The Yardbirds were something of an academy for UK guitar heroes, with Jimmy Page, Jeff Beck, and Eric Clapton all graduating at one time or another. While Beck and his good friend Page were in the band together, they explored some of the hippest new sounds available, introducing the world to the joys of psychedelic rock via the Sola Sound Tone Bender fuzz and various other custom made stompboxes, courtesy of guitar effects pioneer Roger Mayer.
In this clip from the 1966 film Blowup featuring The Yardbirds’ Page/Beck dual guitar line-up, the band are depicted in a London club performing the fuzz-drenched rock ‘n’ roll banger “Stroll On”. During the performance, a persistent crackling sound coming from Beck's Vox amplifier angers him so much that he begins smashing his guitar – a sunburst Hofner Senator – into it. He then slams the unfortunate archtop into the stage floor, carefully lines it up, and sticks his foot through the top.
Meanwhile, Page continues playing the 1959 ‘Dragon’ Fender Telecaster gifted to him in 1966 by Jeff Beck, looking on in amusement as his friend completely detaches the Hofner’s neck and throws it into the baying mob of an audience.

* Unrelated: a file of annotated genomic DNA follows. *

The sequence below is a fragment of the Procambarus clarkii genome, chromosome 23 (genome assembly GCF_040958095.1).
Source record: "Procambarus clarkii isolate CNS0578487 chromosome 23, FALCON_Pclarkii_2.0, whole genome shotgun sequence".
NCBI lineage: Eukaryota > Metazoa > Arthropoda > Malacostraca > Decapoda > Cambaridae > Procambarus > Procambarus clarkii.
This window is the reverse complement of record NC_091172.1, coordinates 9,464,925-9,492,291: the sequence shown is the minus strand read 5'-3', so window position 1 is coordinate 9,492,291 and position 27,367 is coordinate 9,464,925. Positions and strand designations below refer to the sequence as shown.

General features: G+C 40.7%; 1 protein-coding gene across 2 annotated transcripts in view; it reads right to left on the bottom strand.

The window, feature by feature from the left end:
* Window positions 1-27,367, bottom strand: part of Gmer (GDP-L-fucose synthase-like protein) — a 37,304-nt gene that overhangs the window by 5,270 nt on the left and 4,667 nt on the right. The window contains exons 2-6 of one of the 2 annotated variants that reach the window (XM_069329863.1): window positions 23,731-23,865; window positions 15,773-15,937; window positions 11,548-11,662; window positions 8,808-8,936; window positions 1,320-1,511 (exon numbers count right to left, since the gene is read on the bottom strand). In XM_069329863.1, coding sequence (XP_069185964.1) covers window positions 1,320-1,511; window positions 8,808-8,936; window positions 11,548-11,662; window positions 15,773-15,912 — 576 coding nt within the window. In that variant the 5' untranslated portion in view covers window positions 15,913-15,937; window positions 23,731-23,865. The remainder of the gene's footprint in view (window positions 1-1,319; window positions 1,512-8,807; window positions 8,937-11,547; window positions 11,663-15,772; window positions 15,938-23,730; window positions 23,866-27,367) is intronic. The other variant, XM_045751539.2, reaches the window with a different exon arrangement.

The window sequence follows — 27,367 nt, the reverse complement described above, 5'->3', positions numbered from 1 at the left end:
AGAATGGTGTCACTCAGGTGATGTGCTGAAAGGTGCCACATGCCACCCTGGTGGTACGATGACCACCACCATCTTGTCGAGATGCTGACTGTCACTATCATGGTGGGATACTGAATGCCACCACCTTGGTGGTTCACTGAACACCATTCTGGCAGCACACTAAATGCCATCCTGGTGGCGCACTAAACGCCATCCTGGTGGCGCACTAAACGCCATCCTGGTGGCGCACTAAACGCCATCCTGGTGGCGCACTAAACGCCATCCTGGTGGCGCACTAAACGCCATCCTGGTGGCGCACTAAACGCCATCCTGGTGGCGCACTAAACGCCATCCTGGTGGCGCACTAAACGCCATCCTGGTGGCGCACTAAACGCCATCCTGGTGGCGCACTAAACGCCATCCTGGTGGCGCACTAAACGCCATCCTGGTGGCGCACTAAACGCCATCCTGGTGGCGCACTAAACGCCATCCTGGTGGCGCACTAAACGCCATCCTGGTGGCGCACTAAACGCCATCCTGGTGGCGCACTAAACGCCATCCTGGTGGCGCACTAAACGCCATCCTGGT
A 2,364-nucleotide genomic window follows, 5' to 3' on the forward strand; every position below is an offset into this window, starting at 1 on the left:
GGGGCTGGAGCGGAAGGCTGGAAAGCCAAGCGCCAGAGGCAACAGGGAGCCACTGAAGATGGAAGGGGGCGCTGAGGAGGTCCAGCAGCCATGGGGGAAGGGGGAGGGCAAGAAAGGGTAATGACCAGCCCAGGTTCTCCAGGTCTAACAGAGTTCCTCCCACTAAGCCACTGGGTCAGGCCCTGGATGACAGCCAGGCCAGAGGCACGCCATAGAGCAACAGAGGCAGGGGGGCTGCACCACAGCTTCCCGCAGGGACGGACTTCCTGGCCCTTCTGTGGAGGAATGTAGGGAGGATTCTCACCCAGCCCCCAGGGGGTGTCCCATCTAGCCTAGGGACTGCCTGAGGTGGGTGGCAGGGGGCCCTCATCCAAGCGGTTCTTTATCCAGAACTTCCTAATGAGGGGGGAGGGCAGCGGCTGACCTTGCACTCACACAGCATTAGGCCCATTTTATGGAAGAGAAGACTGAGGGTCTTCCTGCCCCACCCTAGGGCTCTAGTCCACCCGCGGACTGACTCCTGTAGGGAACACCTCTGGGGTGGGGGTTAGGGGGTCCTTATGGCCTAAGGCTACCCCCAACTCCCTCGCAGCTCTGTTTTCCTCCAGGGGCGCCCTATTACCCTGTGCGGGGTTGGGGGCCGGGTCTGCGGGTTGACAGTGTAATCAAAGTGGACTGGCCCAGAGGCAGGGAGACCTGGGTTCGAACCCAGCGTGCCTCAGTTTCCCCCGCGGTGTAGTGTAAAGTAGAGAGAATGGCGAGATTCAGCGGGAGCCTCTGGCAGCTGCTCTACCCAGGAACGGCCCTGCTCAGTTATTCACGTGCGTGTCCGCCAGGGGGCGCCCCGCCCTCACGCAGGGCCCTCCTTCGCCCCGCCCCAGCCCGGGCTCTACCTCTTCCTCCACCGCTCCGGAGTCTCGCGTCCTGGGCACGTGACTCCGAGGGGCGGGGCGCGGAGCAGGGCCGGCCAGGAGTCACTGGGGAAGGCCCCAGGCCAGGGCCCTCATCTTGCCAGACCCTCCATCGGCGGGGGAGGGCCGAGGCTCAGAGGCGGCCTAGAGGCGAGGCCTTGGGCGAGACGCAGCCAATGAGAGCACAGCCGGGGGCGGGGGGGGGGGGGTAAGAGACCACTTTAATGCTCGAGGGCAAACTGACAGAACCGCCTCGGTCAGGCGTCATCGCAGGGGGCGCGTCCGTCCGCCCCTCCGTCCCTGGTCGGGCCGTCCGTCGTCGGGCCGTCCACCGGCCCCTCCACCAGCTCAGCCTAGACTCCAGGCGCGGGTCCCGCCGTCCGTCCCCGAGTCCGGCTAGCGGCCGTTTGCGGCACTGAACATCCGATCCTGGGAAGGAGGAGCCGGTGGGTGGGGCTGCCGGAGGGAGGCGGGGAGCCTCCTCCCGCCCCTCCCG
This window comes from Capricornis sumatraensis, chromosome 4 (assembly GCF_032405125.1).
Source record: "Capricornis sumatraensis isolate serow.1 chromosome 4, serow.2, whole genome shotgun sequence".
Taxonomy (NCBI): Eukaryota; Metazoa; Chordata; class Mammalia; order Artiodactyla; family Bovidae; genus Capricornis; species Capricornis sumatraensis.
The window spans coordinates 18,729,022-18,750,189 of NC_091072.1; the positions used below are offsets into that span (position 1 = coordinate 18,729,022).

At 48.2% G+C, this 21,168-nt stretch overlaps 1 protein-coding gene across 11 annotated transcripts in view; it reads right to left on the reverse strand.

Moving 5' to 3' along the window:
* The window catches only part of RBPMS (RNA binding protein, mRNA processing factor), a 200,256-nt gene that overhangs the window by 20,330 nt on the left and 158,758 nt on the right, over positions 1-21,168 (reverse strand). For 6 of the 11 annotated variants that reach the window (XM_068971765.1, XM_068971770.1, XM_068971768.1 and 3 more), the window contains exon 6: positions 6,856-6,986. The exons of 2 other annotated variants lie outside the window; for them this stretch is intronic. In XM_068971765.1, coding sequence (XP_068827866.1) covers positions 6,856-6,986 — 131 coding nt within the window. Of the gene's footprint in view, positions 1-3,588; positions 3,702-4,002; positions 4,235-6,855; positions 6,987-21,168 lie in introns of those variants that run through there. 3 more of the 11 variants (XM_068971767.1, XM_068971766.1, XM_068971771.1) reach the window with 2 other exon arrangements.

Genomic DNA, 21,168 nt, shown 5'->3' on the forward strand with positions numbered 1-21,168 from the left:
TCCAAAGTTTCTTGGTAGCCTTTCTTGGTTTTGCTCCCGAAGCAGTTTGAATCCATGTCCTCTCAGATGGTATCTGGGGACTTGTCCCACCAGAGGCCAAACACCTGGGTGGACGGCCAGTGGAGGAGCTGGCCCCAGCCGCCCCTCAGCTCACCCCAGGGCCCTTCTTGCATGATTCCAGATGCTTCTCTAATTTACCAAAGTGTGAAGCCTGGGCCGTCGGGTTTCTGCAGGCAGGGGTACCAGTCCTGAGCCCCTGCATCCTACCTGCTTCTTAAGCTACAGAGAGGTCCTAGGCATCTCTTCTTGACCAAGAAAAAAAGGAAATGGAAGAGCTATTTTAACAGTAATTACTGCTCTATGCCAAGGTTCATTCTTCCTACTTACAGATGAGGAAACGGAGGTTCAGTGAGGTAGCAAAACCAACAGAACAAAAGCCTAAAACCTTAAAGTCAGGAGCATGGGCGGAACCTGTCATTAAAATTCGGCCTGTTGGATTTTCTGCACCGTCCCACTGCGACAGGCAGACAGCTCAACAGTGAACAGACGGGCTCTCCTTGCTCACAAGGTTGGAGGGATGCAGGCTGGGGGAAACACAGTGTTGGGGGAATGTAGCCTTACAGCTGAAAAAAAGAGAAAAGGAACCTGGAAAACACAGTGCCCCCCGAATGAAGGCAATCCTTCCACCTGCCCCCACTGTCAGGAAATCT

Shortly afterwards, Beck can be seen reaching for a ‘proper’ hard rock guitar: his 1959 Gibson Les Paul Standard ‘Burst.
Get the original Blowup movie here
Get The Pick Newsletter
All the latest guitar news, interviews, lessons, reviews, deals and more, direct to your inbox!
Rod Brakes is a music journalist with an expertise in guitars. Having spent many years at the coalface as a guitar dealer and tech, Rod's more recent work as a writer covering artists, industry pros and gear includes contributions for leading publications and websites such as Guitarist, Total Guitar, Guitar World, Guitar Player and MusicRadar in addition to specialist music books, blogs and social media. He is also a lifelong musician.
"I was playing the wrong key and everything, but it didn't seem to matter": Watch George Harrison play a Little Richard classic with Deep Purple in 1984
“It was a way to kind of memorialize the folks that I lost”: Grieving the death of his grandparents and close friend Joey DeFrancesco, jazz guitar ace Dan Wilson found solace in creating his beautiful new album, Things Eternal